“We are working on a game plan,” he said. “Our goal is to find the best community-driven solution that can be supported by the agencies that will execute it.”
If he is re-elected, McKelvey says he plans to carry on the good work he’s been doing for the past decade.
“I will continue to make sure the West Maui perspective is front and center at the state level and continue to provide a loud and effective voice for the working families of West Maui,” he said.
Marten was not able to respond to a questionnaire posed to him due to his incarceration. However, The Maui News received emails with his stands on public education and the West Maui hospital.
On the topic of education, Marten wrote: “Public education in Hawaii has suffered for years, failing our keiki, parents and teachers. At the core lies inaction and incompetence.
“Education receives about 22 percent of the total state budget, an adequate amount if used wisely. The problem is bureaucracy, and our state’s antiquated centralized governing and funding system.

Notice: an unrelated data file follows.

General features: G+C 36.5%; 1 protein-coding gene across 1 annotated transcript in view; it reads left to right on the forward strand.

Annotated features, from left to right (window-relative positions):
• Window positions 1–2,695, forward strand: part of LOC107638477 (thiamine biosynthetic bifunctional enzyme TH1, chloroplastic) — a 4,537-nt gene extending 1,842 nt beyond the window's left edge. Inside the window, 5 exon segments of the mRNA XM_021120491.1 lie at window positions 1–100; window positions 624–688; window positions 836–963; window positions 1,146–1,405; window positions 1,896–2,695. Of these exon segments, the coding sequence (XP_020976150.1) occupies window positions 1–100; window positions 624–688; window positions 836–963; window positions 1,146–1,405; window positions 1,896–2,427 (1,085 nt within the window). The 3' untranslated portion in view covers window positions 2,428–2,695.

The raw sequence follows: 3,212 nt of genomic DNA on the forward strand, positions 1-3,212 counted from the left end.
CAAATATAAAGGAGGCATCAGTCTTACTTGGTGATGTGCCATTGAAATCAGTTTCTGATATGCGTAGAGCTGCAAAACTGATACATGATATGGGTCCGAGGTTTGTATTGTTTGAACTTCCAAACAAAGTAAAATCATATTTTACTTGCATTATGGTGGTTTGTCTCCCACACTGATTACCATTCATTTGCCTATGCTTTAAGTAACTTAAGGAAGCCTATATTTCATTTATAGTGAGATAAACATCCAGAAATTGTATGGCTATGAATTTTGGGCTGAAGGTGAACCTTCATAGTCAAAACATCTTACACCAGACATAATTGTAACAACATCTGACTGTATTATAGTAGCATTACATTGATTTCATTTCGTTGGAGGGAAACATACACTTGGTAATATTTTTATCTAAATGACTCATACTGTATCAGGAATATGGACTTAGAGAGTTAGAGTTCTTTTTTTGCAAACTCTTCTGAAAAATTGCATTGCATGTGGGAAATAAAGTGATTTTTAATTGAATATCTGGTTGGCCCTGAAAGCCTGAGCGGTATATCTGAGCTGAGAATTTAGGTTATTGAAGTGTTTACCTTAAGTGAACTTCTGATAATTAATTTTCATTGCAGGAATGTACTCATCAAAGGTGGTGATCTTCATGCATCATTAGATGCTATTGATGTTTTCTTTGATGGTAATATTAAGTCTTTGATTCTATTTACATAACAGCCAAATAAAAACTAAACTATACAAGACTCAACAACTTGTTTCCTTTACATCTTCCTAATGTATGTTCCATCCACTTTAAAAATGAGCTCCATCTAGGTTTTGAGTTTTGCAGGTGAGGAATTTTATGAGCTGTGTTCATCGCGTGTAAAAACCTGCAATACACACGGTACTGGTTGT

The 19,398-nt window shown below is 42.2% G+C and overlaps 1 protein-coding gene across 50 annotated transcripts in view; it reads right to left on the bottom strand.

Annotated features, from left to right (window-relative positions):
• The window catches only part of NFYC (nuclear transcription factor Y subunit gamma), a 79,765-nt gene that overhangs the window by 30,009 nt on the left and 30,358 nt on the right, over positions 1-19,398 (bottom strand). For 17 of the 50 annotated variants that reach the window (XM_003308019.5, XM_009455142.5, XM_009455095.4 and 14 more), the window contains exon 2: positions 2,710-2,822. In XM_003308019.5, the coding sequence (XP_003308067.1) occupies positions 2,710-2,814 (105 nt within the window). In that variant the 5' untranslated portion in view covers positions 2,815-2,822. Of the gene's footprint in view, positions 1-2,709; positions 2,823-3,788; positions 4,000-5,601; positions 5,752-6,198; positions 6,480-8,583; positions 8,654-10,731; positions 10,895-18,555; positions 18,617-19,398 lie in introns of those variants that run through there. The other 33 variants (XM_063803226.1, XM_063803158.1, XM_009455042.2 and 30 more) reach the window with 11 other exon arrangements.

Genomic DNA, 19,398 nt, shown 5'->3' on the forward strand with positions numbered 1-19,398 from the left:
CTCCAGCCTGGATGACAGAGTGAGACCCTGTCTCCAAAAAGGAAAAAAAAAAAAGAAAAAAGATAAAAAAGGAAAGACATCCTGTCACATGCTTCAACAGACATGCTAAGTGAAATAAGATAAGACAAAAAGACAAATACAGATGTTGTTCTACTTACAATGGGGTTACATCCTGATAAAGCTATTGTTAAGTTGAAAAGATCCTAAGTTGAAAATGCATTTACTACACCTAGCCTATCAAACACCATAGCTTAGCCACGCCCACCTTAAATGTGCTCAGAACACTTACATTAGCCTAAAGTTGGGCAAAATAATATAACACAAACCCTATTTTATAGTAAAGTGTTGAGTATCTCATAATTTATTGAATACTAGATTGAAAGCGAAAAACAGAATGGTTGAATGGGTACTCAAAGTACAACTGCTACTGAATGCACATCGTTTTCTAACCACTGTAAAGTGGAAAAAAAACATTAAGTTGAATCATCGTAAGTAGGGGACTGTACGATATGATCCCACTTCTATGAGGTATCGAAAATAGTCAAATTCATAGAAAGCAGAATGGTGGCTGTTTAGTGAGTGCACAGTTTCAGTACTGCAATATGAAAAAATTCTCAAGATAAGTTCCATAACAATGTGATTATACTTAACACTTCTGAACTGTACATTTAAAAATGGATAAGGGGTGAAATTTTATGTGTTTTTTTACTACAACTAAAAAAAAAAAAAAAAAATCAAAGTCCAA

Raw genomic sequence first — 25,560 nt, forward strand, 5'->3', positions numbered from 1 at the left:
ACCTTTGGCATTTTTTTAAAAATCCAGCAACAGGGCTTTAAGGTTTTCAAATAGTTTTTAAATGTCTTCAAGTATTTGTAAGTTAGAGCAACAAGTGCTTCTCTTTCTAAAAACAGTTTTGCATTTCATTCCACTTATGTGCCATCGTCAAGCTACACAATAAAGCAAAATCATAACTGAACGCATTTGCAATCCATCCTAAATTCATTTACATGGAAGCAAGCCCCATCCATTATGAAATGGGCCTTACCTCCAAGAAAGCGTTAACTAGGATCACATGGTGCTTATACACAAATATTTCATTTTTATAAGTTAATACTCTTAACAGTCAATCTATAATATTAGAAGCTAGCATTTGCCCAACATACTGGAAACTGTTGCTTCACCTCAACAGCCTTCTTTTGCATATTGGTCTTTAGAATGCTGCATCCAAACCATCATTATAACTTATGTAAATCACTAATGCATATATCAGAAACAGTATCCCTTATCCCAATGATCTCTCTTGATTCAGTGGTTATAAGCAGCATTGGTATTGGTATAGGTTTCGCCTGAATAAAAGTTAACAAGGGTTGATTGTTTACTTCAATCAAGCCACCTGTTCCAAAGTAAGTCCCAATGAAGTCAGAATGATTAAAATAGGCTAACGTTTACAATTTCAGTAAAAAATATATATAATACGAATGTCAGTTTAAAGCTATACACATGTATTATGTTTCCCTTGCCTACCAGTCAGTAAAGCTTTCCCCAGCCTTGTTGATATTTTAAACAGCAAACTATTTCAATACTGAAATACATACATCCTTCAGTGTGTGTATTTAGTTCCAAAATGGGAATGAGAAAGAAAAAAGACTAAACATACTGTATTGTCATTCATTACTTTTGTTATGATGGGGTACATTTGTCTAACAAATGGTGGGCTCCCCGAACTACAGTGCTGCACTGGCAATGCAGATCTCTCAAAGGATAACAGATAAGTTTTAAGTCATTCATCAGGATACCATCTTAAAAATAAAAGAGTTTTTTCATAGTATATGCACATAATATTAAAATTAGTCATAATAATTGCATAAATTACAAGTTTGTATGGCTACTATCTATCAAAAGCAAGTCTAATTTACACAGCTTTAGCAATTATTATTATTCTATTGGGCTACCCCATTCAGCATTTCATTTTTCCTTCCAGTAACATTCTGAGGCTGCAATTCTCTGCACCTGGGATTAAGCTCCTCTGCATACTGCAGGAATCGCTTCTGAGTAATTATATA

“Current projects such as Kihei high school crawl toward completion. Projects to replace aging educational facilities and schoolhouses have yet to be started even when black mold is encountered, as is the case at one schoolroom at Lahainaluna. Funds should be prioritized for structural engineers to examine these buildings.”
He also addressed the West Maui Hospital and Medical Center. Ground was broken on the long-awaited project in August. The 53,000-square-foot medical campus is expected to be completed in late 2018.
“A new West Maui hospital has been the hope of many of us for a long time,” he wrote. “After years of frustration, we will have our hospital. For our hospital to function as intended, we will need a myriad of competent medical staff not limited too but inclusive of medical doctors.
“Unfortunately, our state is not creating a welcoming environment for physicians. Malpractice insurance costs have skyrocketed in great part because of the astronomical financial awards that courts have assessed against those in the health care profession.”
Lastly, Marten wrote, “Our world is changing at a rapid rate and we must change with it. But we can never abandon the values and godly principles that make us great and unique in the world. We are all in the same canoe; we either survive together or sink together. Let’s nurture and build hope for a brighter future . . . Give me a chance and I will turn hope into reality.”